In light of the recent spat of chocolate-related news, perhaps you may be wondering – what is the state of chocolate in China?
Being the self-sacrificial types, we embarked on a mission for our newest Threesday series: recreate a casual chocolate run, to provide comprehensive coverage of local chocolate availability. That’s right, we sacrifice our girlish figures for you, dear readers.
Now, perhaps you may cry foul, pointing to grievous chocolate omissions (Snickers, Kit Kat, M&M’s) or snobbishly point to more in-depth coverage of the chocolate market in China. We just sought to keep the delineations simple: we wanted to know about chocolate bars, and they must be found within 15 minutes of any given spot. Happy binging!
Part I: Local Chinese Brands
1. 脆香米 (Cui Xia Mi):
The only chocolate with no English on it whatsoever, these bars helpfully come in a great range of sizes, from larger bars to piñata-ready fun bars. Apparently, they are popular as part of gift boxes, according to a random Google search. Tastes nutty, compounded by the reduced sweetness and the crispy rice in the bars, perhaps more attuned to the Chinese palate?
2. 金帝 (Le Conte):
Le Conte was one of the first local players on the chocolate market (waaay back in 1991), and they are, according to their website, “classy, elegant, stylish.” The packaging is slick, and there is a seal that confirms its premium cocoa content. How does that translate into taste? It’s a bit of an exercise in disappointment; it looks like chocolate, smells like chocolate, holds the promise of chocolate within its chocolatey folds. And then, you bite into it, and after a few seconds of chewing, the taste of chocolate finally emerges. Like chocolate on mute. Not recommended unless you like muted chocolate.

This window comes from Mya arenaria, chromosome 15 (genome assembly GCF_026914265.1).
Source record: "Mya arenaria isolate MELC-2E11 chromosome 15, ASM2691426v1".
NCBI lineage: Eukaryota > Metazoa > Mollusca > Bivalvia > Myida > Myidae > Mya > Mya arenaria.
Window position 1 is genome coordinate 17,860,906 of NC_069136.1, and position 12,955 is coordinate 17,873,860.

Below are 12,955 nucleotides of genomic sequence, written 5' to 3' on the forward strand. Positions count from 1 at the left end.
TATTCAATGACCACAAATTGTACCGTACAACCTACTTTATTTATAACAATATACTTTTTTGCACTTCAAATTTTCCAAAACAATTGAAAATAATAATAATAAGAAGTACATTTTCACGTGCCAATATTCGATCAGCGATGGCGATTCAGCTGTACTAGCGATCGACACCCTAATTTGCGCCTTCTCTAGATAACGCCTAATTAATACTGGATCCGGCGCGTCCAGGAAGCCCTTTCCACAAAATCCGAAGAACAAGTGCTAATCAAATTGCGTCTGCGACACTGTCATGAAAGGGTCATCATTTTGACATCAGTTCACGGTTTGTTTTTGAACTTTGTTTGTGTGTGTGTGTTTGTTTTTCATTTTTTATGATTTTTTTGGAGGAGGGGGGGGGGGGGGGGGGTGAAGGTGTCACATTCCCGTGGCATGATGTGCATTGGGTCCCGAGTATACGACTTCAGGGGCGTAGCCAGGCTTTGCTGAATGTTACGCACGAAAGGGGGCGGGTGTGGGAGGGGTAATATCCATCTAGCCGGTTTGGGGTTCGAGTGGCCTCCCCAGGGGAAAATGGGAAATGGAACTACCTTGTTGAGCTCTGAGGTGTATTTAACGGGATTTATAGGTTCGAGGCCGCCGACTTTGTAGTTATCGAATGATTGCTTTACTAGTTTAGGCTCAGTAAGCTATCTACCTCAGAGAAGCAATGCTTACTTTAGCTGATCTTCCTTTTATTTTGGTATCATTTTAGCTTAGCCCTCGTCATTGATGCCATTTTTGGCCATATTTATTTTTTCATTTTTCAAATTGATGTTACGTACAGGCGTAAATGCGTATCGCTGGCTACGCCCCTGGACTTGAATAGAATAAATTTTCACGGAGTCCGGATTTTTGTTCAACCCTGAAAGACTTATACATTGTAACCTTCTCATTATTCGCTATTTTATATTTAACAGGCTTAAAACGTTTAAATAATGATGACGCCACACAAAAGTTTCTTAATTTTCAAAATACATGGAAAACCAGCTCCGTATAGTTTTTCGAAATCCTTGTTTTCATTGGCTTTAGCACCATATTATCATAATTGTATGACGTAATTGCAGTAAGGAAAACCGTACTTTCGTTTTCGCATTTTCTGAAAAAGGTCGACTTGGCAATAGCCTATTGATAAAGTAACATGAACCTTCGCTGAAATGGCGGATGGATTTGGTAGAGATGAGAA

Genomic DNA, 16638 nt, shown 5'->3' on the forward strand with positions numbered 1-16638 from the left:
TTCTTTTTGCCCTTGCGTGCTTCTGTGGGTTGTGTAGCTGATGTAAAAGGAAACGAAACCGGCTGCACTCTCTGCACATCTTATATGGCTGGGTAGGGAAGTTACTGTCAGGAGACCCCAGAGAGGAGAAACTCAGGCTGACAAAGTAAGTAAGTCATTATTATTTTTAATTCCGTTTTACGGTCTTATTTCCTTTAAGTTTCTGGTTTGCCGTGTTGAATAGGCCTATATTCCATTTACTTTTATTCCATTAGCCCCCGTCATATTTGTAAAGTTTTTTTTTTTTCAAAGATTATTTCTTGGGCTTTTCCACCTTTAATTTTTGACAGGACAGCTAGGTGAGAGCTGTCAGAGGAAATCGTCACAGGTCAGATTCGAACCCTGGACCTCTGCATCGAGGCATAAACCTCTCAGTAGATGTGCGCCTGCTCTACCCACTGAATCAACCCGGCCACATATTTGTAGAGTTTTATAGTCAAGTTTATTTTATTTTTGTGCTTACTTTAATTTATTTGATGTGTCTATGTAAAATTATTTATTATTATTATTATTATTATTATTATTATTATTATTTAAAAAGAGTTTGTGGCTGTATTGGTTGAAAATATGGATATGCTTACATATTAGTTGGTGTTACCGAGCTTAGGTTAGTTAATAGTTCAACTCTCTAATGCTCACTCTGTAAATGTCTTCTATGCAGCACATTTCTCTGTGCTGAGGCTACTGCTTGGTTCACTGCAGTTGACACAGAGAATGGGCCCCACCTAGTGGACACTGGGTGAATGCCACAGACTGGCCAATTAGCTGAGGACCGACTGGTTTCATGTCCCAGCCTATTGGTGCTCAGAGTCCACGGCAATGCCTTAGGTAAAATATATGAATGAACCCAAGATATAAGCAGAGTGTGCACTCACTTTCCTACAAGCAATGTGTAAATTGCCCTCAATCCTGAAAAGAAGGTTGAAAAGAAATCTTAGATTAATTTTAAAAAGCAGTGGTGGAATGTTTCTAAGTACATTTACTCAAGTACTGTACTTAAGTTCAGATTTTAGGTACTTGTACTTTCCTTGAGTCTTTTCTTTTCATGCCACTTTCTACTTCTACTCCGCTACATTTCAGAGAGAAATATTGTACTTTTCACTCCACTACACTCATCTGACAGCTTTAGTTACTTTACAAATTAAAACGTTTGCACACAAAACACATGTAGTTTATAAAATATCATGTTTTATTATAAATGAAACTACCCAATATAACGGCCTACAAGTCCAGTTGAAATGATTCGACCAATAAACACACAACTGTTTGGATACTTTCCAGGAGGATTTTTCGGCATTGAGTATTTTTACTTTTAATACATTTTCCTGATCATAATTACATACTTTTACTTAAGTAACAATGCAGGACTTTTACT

3. 麦丽素 Mylikes Chocolate Products (Cocoa Butter Alternative):
We know, we know – They are chocolate balls, not chocolate bars. Cry us a river; we could have mentioned M&Ms instead. However, they earn extra points, and a place on this list, for being a completely honest cocoa butter alternative. You get what’s advertised: they taste like Maltesers, but alternative!
Tune in on Thursday for our foreign chocolate finds.